For some children, losing a grandparent is their first experience with grief. Understandably, the loss of someone close can leave them feeling sad, anxious, confused or upset.
While adults are busy dealing with funeral preparations and other arrangements, they should be sure to attend to children’s needs, too. Their grief is often different from that of adults. Families can support their children by recognizing their grief and helping them cope and heal.
Studies show that children who get honest answers to questions and are encouraged to express their feelings adjust better to their loss. Also of comfort is reminiscing—telling stories and using photos to recall happy times spent with Grandma or Grandpa.
The process of grief may not follow an orderly pattern. It can vary from day to day for children as well as adults. The path and duration of grief are different for each person.
Tune in to children’s needs during a time of family loss
Here are a few suggestions to support your child or grandchild in the grief process:
- Spend as much of your time with them as they need for comfort and assurance.
- Listen and respond when they express their feelings of sadness or anger. Help them understand that their feelings are normal
- Understand that they may exhibit changing moods and behavior.
- Explain that you’re sad, too, and they shouldn’t be surprised if they see you cry.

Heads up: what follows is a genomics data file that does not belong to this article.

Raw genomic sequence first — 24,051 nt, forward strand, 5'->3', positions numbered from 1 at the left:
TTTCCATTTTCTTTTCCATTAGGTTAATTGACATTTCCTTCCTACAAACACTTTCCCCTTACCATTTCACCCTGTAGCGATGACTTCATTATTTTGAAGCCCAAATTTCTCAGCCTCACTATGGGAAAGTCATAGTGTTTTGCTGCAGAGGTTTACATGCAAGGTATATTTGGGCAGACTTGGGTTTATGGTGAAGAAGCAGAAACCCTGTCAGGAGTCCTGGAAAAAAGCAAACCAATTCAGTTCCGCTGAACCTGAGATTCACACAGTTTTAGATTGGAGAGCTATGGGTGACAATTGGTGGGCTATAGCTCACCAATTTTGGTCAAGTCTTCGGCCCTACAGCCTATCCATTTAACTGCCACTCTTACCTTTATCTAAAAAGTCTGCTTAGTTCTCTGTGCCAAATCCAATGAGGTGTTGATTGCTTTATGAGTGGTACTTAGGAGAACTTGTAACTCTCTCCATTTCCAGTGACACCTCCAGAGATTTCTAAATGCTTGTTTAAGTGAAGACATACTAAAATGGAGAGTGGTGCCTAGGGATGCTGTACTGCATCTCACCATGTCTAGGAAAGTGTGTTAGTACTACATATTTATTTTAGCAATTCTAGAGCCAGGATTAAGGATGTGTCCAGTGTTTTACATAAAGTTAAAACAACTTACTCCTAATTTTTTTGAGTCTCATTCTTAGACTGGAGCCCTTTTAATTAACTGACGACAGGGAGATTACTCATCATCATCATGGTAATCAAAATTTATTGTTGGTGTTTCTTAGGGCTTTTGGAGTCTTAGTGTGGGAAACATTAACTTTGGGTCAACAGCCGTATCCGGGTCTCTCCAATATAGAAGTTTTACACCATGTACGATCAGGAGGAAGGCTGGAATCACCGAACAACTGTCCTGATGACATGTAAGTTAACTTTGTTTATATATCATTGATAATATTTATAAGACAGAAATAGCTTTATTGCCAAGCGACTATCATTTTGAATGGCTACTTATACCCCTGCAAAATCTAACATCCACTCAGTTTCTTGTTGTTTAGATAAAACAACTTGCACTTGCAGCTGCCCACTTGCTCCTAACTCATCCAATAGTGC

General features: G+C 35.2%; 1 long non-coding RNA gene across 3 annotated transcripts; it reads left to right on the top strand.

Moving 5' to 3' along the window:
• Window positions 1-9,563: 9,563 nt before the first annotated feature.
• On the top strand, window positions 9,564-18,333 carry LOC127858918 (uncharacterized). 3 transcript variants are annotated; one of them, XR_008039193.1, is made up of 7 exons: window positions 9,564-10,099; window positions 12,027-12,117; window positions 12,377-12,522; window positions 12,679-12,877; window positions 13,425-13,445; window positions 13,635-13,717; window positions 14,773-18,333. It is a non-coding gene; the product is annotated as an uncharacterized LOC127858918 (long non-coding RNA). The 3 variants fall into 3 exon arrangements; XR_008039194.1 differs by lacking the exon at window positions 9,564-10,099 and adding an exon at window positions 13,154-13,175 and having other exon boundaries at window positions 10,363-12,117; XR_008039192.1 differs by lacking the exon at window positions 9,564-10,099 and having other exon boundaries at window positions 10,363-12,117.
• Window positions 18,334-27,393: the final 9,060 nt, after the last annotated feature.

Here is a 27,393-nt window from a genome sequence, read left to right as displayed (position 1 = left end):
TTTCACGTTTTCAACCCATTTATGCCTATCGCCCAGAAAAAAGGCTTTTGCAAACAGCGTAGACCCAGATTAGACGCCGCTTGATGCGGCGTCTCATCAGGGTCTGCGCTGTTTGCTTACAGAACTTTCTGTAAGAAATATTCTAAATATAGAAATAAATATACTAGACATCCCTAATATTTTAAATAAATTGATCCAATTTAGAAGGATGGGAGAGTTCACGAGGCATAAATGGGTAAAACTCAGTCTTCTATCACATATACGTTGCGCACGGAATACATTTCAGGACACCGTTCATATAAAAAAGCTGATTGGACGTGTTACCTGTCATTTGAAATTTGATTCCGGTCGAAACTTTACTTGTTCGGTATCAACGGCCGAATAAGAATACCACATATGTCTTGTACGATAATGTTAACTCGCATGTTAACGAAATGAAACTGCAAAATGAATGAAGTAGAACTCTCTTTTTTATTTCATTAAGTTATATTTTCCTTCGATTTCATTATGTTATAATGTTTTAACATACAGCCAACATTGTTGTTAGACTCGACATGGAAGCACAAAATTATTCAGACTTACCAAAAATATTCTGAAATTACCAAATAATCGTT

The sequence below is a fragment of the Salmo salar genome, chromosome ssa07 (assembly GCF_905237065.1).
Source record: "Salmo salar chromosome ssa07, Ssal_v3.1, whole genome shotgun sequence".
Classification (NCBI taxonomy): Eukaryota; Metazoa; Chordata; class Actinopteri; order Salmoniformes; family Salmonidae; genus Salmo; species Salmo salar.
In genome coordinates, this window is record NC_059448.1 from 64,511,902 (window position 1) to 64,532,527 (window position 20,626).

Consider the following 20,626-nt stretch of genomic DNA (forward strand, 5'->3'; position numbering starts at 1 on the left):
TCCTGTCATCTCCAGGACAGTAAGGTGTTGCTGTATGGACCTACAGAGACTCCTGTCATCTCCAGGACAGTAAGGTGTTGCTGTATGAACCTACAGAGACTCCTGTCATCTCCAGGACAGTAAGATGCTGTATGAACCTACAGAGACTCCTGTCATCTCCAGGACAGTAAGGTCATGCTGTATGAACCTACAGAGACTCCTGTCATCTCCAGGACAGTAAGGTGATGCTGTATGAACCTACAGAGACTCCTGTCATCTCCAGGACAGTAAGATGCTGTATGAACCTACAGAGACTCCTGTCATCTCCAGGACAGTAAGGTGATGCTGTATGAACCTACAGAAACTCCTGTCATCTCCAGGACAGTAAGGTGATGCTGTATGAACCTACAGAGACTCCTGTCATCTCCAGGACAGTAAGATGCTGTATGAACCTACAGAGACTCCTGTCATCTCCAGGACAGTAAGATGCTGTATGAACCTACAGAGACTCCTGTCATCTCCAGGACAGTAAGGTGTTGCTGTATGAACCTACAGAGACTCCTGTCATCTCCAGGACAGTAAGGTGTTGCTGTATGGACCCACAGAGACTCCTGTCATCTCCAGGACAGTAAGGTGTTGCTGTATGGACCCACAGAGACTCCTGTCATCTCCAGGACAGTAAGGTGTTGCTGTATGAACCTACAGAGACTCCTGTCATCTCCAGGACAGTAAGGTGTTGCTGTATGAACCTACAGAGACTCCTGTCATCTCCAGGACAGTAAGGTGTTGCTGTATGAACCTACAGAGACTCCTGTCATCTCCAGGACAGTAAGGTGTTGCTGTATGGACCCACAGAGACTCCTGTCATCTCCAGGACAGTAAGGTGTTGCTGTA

- Let them decide whether to attend the funeral. Allow them to go, but don’t make them go.
For more ideas, refer to our online information on ages and stages of grief. Separated into four age groups from 2 to18, it lists children’s responses to loss along with ways to guide them in coping. For example:
- Be truthful. For children ages 2 to 8, don’t use phrases that could confuse or frighten them, such as “went to sleep.”
- Help them honor and preserve the memory of their loved one by creating artwork, making a scrapbook or planting a flower or tree.
In addition, you can consult our online list of children’s books about coping with grief to aid you in talking with your child.
Country Meadows: Retirement homes with a focus on families
At our family-owned Country Meadows Retirement Communities, we not only support our senior residents but their families, too. That’s why we maintain a library of resources to assist and guide them.
All of our retirement homes are designed to facilitate family involvement and interaction with our residents. To promote family togetherness, we offer spaces for family get-togethers and celebrations. All our campuses have private dining rooms, indoor and outdoor common areas, game rooms and chapels for families to use. We also welcome family members to join their loved ones for meals, picnics, lectures and concerts, as well as special off-campus programs.
We hope you will contact us for more information or schedule a visit to any of our 10 retirement homes in Pennsylvania or our Maryland retirement home. We can introduce you to our comfortable senior housing in Lancaster, Reading, York, Hershey, Mechanicsburg, Pittsburgh and Lehigh Valley, PA or Frederick, MD, where you will find retirement living that is family-centered, active and fulfilling.